Looking at both charts for the average order count per campaign, we can see that customers positively react to emails sent to up to 19 times a month.
While the open and click rates drop dramatically as the email frequency increases, the average order count per campaign goes up steadily (up to 19 emails/month).
Email marketing frequency risks and opportunities
This article will probably inspire you to change how often you send out your email campaigns, which is good. But before changing your email frequency, take these risks and opportunities into consideration.
If your emails are not frequent enough:
- No matter how cautious you are with your emails, by sending too few promotional emails you miss the opportunity to sell more . This is a fact.
- The more emails you send, the more visible your brand is. Even if customers do not open your email, it helps to stay at the front of their mind.
- Rarely sending emails may put your reputation at risk. Consistency and frequency are important in building your online reputation.
- Your subscribers will forget about you if you do not engage with them for a while.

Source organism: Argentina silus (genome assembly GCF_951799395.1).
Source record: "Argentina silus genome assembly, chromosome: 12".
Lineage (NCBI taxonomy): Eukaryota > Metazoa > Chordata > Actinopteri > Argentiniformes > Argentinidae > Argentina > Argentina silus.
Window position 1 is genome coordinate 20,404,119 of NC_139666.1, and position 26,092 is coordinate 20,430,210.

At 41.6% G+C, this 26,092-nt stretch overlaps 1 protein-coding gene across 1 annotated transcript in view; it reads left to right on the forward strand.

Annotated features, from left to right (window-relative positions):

On the other hand, if you email too much:
- Content cannot suffer just by sending frequency. Make sure your emails continue providing value to subscribers. If you keep sending the same offers, they will unsubscribe and report your campaign as spam, which will affect your sender’s reputation. The more spam complaints you receive, the higher chances are that your future emails will start landing in spam folder more often, therefore your overall sales performance might drop.
- For more frequent communication, you need content, and generating quality content is very time-consuming.
- Engagement with every single campaign will drop. Customers will start to skip your campaigns and open them less. Email campaigns with lower engagement are at risk of being automatically marked as spam by inbox providers. So this game is always a bit of a gamble.
- If you send too many emails, customers will unsubscribe from your newsletter. After they opt out, you lose permission to market them via email.
How can I find the right email frequency?
However, I bet this isn’t the best result you can achieve. Here’s what else what you can do:
Split your subscribers into two groups.
Let the first control group receive the same frequency of emails as you send currently. Start to experiment with the second group – try sending emails twice as often compared to the first group and see what happens.
Bear in mind that for noticeable results you may need a month or even two. It depends on your current frequency.
To determine your best frequency, you need to monitor the engagement and performance of the two subscriber groups separately and compare the results over the period: open and click rate, unsubscribe rate and conversions. In this way, you will be able to find your best email frequency.
I hope this helps in your email marketing and sales. Check out the best time to send email campaigns.
You can also check out our 2018 Omnisend Research in our email marketing infographic.